It depends on the facts of the case. If there is an excess judgment, one has to find if your insurance had the opportunity to settle for the policy limit (most do) and failed to do such. If they failed to do such, then you have a good case against your insurance company and thus most of them will pay the excess to avoid a bad faith claim. However, I would make sure you have something in writing. Thus, a simple letter advising your insurance that you would prefer to avoid an excess amount and would prefer they settle for your policy limit may assist in protecting your interest.
The duties of an insurance carrier to its insured arise from the insurance contract. Generally, the insurance carrier owes the insured 2 duties: to defend and to indemnify. The duty to defend simply means that the insurance carrier must retain and compensate counsel to represent, defend, and protect the interests of the insured in litigation. The duty to indemnify means that the insurance carrier must pay an amount up to the limits of its insurance coverage (i.e., policy limits) in the event of an adverse judgment or settlement. A key peril that a liability insurer then faces is that once it declines the claimant's "reasonable" offer, neither its belated payment of policy limits nor its belated acceptance of the claimant's settlement offer will discharge its bad faith liability. Thus, in Archdale, the carrier, which had declined the claimant's policy-limits demand, defended against the insured's bad faith action on the ground that it had compliedÂ with its express policy obligations by providing a defense to the insured and by eventuallyÂ paying policy limits. The court rejected that contention, holding that because the source of a liability insurer's duty to settle arises from an implied covenant of good faith and fair dealing, the insured could still maintain a bad faith action against the insurer. (154 Cal. App. 4th at 465.)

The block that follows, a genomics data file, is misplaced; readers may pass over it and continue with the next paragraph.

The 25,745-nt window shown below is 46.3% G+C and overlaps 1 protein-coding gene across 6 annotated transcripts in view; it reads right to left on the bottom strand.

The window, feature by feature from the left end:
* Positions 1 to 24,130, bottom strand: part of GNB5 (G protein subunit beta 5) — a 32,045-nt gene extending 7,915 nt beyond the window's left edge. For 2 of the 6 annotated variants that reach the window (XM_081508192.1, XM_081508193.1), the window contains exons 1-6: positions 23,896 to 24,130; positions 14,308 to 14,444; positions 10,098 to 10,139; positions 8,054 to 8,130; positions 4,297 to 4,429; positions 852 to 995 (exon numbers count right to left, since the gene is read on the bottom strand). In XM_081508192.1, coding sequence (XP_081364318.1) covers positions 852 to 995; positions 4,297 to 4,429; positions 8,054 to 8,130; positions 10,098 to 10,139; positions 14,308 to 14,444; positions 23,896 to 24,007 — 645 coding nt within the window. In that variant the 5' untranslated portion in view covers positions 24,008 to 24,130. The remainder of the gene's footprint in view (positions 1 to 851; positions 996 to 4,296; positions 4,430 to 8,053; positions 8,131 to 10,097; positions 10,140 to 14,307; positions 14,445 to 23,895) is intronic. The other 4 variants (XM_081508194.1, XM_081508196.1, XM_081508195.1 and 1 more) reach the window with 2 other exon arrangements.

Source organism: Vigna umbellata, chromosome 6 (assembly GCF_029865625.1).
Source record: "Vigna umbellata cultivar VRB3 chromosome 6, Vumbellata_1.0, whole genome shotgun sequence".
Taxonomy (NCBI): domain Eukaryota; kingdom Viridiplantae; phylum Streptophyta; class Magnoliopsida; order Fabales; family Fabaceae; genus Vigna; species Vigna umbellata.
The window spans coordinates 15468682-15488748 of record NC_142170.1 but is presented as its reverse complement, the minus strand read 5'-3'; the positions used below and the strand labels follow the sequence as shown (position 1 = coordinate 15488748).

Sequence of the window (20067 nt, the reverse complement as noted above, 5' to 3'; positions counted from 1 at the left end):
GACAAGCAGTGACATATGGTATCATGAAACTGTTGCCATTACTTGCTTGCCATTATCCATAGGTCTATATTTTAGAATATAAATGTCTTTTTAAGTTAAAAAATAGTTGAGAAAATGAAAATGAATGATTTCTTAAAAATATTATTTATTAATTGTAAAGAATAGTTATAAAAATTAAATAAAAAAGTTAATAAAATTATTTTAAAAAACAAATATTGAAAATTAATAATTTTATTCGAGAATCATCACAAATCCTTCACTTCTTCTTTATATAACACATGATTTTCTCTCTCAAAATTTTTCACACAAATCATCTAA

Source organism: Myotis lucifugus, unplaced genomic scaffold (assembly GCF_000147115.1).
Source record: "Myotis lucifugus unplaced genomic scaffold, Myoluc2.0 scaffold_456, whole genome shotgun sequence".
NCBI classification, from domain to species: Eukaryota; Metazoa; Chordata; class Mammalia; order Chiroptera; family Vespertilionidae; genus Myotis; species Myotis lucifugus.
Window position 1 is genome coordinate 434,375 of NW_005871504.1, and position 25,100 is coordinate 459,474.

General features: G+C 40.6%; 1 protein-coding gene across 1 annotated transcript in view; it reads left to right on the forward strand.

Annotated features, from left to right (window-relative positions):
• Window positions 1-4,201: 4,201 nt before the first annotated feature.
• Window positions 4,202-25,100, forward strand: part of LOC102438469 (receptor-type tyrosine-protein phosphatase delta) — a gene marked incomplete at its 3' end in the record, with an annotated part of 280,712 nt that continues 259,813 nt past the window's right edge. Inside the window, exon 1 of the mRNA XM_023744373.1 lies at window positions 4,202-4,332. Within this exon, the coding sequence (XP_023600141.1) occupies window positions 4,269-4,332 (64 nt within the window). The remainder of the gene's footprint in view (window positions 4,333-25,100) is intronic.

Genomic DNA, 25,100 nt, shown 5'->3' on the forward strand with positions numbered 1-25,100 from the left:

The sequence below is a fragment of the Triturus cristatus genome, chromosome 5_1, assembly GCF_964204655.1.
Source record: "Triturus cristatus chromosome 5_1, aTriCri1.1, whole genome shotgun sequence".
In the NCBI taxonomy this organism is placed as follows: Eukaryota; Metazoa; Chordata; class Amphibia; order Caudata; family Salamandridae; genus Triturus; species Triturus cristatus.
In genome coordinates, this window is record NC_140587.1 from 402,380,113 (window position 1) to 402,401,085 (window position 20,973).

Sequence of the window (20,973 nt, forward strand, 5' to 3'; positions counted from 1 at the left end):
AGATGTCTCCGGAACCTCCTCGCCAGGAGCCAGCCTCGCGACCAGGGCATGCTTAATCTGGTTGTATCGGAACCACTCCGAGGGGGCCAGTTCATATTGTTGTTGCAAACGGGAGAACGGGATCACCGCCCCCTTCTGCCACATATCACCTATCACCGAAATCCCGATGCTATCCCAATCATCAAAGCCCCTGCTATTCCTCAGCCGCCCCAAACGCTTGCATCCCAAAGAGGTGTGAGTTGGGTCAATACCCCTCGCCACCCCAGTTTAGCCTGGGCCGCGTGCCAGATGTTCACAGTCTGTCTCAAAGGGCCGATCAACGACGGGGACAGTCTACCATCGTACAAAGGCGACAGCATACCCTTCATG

The carrier's subsequent acceptance of the claimant's demand does not undermine the insured's claim. As the court noted in Critz v. Farmers Insurance Group: "Rejection of an initial settlement offer is frequently regarded as a preliminary bargaining tactic, not as a breakoff of negotiations. ... Even if the insurer attempts to resume negotiations by a belated offer of the policy limit, that action does not necessarily relieve it of the onus of an earlier bad faith rejection." (230 Cal. App. 2d at 79798 (1964).An insurance company’s duty to act reasonably in considering settlement demands is based on the duties owed to the insured, not the claimant. The insurance company’s request for a full release in Fortner was intended to protect its policyholder from excess liability. Nonetheless, based on Fortner, an insurance company may still be found to have breached its duty to settle since the claimant may have been left without full recourse. This shift continues to broaden the insurance company’s duty to settle from considering the interests of the insured to including the interests of the claimant as well.